7 min. reading time

Improving the reliability of interfaces is a crucial aspect regarding the quality and predictability of complex software systems. You might know that situation from your daily work pretty well. Although you have full test coverage of your interfaces, your application does not behave as expected when integrating all components to form an entire system. 

This is because the client in production might use the interface in a different way than in your test implementation.

In this blog post we show how you can retrace and validate the correct usage of your interfaces, starting from the formal specification up to the invocation at runtime. In order to approach this challenge we are combining two methods respectively tools: Franca for modeling interfaces (see Part 1 of our series) and EB solys for validating the interface usage at runtime (see Part 2 of our series).

Setting up an example scenario

We demonstrate the methodology based on a simple music player application. It consists of a client which is running in a browser and a service which is implemented as a web-service.

The communication between client and server is based on websockets and the application logging is done via log4js. The entire ecosystem runs in a Linux virtual machine.


Defining the Franca Interface

First we define our service interface with Franca IDL. The interface contains simple methods for searching, playing and pausing tracks.


This allows us to generate source code that is used for both the service and the client as well as for the message passing in between: The MusicPlayerProxy is used by the client to invoke the corresponding function on the server. The MusicPlayerStub resides in the service and retrieves the request sent from the client. Both the proxy and the stub are generated in a way to use the WAMP/Websocket protocol. Incoming requests on server side are automatically logged with the log4js framework.


Capturing runtime data with EB solys

Next we configure EB solys in order to be able to monitor the runtime calls between the client and the server. The network sniffer plugin hooks into the network stream and collects websocket messages while the logging sniffer plugin reads continuously log4js traces. With that we are able to monitor the exchanged messages on protocol level as well as on application level.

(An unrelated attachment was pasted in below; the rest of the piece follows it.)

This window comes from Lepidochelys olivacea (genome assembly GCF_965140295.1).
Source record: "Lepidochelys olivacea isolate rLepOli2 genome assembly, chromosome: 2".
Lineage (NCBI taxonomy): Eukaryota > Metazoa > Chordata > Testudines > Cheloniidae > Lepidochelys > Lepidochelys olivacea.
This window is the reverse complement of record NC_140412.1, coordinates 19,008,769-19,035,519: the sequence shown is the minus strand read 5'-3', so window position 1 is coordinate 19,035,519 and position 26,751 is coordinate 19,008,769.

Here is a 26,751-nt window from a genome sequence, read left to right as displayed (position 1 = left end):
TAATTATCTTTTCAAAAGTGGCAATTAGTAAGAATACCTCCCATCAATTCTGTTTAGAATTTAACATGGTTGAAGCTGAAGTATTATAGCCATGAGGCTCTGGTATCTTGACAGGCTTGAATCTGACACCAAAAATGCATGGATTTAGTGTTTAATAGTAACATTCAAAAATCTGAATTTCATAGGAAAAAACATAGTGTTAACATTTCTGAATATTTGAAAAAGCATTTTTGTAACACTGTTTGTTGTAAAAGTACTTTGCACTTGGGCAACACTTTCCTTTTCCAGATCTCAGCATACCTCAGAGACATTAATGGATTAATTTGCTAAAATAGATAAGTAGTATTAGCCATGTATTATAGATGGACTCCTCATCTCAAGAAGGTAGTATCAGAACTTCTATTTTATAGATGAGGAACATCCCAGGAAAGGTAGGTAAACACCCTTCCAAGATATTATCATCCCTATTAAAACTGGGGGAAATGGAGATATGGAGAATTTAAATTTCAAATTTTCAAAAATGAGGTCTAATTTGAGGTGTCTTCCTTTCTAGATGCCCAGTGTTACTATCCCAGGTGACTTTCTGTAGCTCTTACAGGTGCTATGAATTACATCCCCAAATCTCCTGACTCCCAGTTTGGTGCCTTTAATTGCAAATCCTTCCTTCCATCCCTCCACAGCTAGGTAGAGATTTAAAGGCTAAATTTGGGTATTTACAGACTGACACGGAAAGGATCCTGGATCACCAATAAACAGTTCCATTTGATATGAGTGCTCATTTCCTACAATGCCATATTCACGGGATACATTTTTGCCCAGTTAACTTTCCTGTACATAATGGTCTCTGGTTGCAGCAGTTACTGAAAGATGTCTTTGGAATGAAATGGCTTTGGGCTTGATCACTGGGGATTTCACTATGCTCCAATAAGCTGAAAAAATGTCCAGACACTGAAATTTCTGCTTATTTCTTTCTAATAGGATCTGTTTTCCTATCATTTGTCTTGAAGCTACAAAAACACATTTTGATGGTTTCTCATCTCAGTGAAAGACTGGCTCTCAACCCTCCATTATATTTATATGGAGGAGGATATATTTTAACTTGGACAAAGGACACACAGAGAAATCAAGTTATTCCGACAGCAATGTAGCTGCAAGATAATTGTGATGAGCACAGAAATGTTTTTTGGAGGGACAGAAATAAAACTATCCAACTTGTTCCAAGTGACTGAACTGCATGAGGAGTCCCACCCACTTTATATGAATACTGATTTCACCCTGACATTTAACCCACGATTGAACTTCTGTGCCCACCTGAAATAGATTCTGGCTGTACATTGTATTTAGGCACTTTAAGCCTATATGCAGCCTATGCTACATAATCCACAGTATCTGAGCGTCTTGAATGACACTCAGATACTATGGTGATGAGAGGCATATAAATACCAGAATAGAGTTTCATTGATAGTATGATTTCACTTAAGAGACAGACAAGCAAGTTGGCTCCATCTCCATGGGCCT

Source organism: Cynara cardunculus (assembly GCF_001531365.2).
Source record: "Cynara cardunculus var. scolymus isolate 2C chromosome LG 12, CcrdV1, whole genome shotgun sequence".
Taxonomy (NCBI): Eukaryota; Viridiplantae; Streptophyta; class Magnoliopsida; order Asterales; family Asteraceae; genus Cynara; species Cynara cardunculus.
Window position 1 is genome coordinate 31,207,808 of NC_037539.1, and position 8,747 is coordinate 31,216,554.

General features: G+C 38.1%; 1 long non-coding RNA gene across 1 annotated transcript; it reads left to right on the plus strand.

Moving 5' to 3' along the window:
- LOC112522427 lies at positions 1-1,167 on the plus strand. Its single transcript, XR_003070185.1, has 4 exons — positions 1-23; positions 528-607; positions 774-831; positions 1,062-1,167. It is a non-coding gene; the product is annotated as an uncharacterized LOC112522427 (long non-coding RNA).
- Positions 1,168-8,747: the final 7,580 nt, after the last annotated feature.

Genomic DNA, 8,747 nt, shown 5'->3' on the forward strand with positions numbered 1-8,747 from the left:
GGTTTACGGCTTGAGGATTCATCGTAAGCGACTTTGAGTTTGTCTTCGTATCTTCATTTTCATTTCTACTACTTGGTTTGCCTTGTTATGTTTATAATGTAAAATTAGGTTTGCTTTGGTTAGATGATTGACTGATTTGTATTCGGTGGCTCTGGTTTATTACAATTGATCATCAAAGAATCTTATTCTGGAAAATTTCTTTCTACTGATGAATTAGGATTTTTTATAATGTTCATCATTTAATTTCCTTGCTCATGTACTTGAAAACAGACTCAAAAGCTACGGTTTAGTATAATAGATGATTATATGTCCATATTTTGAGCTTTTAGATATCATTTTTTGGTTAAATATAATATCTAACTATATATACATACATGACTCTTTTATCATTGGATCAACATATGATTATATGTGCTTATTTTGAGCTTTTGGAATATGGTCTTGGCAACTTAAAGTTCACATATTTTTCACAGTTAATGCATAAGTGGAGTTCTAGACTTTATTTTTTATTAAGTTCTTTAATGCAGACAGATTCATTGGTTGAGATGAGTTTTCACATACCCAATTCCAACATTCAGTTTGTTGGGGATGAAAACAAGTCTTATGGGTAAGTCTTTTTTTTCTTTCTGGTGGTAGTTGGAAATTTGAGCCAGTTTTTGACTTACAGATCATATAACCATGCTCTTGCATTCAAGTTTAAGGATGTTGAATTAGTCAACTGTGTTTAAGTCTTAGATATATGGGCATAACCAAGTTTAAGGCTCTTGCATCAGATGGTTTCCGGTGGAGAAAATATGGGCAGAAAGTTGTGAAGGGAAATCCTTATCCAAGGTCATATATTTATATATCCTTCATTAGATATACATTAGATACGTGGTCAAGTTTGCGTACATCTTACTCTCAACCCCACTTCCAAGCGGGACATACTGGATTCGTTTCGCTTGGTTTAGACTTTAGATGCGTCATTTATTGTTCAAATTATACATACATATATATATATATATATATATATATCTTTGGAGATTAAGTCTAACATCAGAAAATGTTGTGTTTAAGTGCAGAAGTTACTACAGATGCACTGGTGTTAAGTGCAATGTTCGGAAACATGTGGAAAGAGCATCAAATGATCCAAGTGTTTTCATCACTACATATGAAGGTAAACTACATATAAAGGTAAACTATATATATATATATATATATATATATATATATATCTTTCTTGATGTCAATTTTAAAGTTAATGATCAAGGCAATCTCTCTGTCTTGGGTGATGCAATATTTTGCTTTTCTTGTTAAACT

Defining the Franca contract

In addition to the static elements of our interface (methods and data types) we will also define its dynamic behavior by means of a protocol state machine or contract. This allows to specify exactly what order of events is allowed on any implementation of this interface. Every sequence which is not covered by the protocol state machine is violating the contract.


Identifying and visualizing interface violations

The Franca interface (including its contract) can be loaded and utilized by EB solys. Therefore, we now have everything in place to check if the methods of the service interface are invoked in the expected order from the client or not.

The HMI of the example application is faulty on purpose, i.e. it allows all service interface calls at any time, which might break the contract, because this is what we want to identify.

We first search a track named “Let it be”, then press the play button and afterwards the pause button. So far the service is used as intended.


We are now in the state TrackSelected where we could play the track again or search for a new track. Instead we press pause again which obviously breaks the contract.

With EB solys we are able to identify that interface misuse by highlighting the corrupted state together with the message that causes the failure.




As we have seen there are obviously some rules or conventions beyond the static description of software interfaces. But these rules are usually not defined at all or they are documented alongside the interface definition, e.g. in requirement documents as plain text or as sequence diagrams. This has significant drawbacks: Plain text cannot be exploited by automatic tools at all – sequence diagrams can only represent single examples of allowed or prohibited behavior.

By experience rectifying this type of error is costly, since often, a large number of developers from different suppliers are involved in searching for the error and reproducing it. It becomes even more critical in case of safety and security relevant functions.

However Franca contracts in combination with the runtime analysis capabilities of EB solys allows you the localization of misused interfaces fast and automatically. You don’t even have the need to instrument your source code for finding the issues.

It helps you saving time and resources and makes your software more robust and predictable.